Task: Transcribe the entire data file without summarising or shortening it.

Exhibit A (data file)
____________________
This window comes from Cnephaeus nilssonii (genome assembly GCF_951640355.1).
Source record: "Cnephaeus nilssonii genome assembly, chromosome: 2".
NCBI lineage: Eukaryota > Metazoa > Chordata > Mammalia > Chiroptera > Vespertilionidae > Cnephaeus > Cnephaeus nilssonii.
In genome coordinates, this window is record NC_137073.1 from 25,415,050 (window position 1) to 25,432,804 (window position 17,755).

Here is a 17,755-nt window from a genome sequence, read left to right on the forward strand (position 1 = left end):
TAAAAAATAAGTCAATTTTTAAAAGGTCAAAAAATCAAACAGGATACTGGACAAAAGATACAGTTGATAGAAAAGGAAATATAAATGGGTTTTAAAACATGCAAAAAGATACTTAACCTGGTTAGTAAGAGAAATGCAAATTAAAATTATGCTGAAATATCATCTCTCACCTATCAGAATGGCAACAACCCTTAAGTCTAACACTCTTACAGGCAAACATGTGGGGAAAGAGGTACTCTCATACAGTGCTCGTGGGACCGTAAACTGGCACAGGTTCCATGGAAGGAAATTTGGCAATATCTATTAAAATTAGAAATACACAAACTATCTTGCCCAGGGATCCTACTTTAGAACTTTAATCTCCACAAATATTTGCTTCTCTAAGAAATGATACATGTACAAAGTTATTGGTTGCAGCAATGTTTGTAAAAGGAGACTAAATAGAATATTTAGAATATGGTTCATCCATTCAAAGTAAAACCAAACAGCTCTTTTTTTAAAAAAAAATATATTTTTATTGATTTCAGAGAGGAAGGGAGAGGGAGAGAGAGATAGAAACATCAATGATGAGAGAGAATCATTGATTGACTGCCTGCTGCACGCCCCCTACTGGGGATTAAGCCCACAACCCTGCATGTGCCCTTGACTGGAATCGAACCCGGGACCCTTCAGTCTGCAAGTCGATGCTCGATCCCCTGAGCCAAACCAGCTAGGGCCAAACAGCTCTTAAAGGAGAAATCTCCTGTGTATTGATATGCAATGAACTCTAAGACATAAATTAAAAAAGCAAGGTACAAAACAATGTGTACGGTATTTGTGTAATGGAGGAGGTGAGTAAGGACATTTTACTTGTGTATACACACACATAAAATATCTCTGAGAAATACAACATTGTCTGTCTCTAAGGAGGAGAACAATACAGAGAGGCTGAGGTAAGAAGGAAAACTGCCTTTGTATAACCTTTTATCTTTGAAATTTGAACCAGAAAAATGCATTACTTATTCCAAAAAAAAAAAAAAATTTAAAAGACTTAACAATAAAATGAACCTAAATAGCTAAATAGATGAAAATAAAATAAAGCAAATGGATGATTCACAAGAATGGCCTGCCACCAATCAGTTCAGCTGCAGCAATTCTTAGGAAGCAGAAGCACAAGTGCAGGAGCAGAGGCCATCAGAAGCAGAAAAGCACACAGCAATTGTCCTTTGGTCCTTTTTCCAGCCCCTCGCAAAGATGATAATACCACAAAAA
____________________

This window comes from Cnephaeus nilssonii (genome assembly GCF_951640355.1).
Source record: "Cnephaeus nilssonii genome assembly, chromosome: 2".
NCBI lineage: Eukaryota > Metazoa > Chordata > Mammalia > Chiroptera > Vespertilionidae > Cnephaeus > Cnephaeus nilssonii.
In genome coordinates, this window is record NC_137073.1 from 25,415,050 (window position 1) to 25,432,804 (window position 17,755).

Here is a 17,755-nt window from a genome sequence, read left to right on the forward strand (position 1 = left end):
TAAAAAATAAGTCAATTTTTAAAAGGTCAAAAAATCAAACAGGATACTGGACAAAAGATACAGTTGATAGAAAAGGAAATATAAATGGGTTTTAAAACATGCAAAAAGATACTTAACCTGGTTAGTAAGAGAAATGCAAATTAAAATTATGCTGAAATATCATCTCTCACCTATCAGAATGGCAACAACCCTTAAGTCTAACACTCTTACAGGCAAACATGTGGGGAAAGAGGTACTCTCATACAGTGCTCGTGGGACCGTAAACTGGCACAGGTTCCATGGAAGGAAATTTGGCAATATCTATTAAAATTAGAAATACACAAACTATCTTGCCCAGGGATCCTACTTTAGAACTTTAATCTCCACAAATATTTGCTTCTCTAAGAAATGATACATGTACAAAGTTATTGGTTGCAGCAATGTTTGTAAAAGGAGACTAAATAGAATATTTAGAATATGGTTCATCCATTCAAAGTAAAACCAAACAGCTCTTTTTTTAAAAAAAAATATATTTTTATTGATTTCAGAGAGGAAGGGAGAGGGAGAGAGAGATAGAAACATCAATGATGAGAGAGAATCATTGATTGACTGCCTGCTGCACGCCCCCTACTGGGGATTAAGCCCACAACCCTGCATGTGCCCTTGACTGGAATCGAACCCGGGACCCTTCAGTCTGCAAGTCGATGCTCGATCCCCTGAGCCAAACCAGCTAGGGCCAAACAGCTCTTAAAGGAGAAATCTCCTGTGTATTGATATGCAATGAACTCTAAGACATAAATTAAAAAAGCAAGGTACAAAACAATGTGTACGGTATTTGTGTAATGGAGGAGGTGAGTAAGGACATTTTACTTGTGTATACACACACATAAAATATCTCTGAGAAATACAACATTGTCTGTCTCTAAGGAGGAGAACAATACAGAGAGGCTGAGGTAAGAAGGAAAACTGCCTTTGTATAACCTTTTATCTTTGAAATTTGAACCAGAAAAATGCATTACTTATTCCAAAAAAAAAAAAAAATTTAAAAGACTTAACAATAAAATGAACCTAAATAGCTAAATAGATGAAAATAAAATAAAGCAAATGGATGATTCACAAGAATGGCCTGCCACCAATCAGTTCAGCTGCAGCAATTCTTAGGAAGCAGAAGCACAAGTGCAGGAGCAGAGGCCATCAGAAGCAGAAAAGCACACAGCAATTGTCCTTTGGTCCTTTTTCCAGCCCCTCGCAAAGATGATAATACCACAAAAA